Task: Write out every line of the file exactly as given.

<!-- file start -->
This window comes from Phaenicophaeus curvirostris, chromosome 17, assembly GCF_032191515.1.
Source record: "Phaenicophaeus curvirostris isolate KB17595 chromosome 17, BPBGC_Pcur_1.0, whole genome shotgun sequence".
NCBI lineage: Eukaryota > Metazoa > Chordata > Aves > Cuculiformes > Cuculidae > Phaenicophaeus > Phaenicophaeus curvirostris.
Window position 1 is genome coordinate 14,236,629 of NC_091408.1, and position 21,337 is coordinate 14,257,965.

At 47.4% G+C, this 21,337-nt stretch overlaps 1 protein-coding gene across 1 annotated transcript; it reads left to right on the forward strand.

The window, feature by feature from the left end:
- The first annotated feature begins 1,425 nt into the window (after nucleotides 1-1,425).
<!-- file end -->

This window comes from Phaenicophaeus curvirostris, chromosome 17, assembly GCF_032191515.1.
Source record: "Phaenicophaeus curvirostris isolate KB17595 chromosome 17, BPBGC_Pcur_1.0, whole genome shotgun sequence".
NCBI lineage: Eukaryota > Metazoa > Chordata > Aves > Cuculiformes > Cuculidae > Phaenicophaeus > Phaenicophaeus curvirostris.
Window position 1 is genome coordinate 14,236,629 of NC_091408.1, and position 21,337 is coordinate 14,257,965.

At 47.4% G+C, this 21,337-nt stretch overlaps 1 protein-coding gene across 1 annotated transcript; it reads left to right on the forward strand.

The window, feature by feature from the left end:
- The first annotated feature begins 1,425 nt into the window (after nucleotides 1-1,425).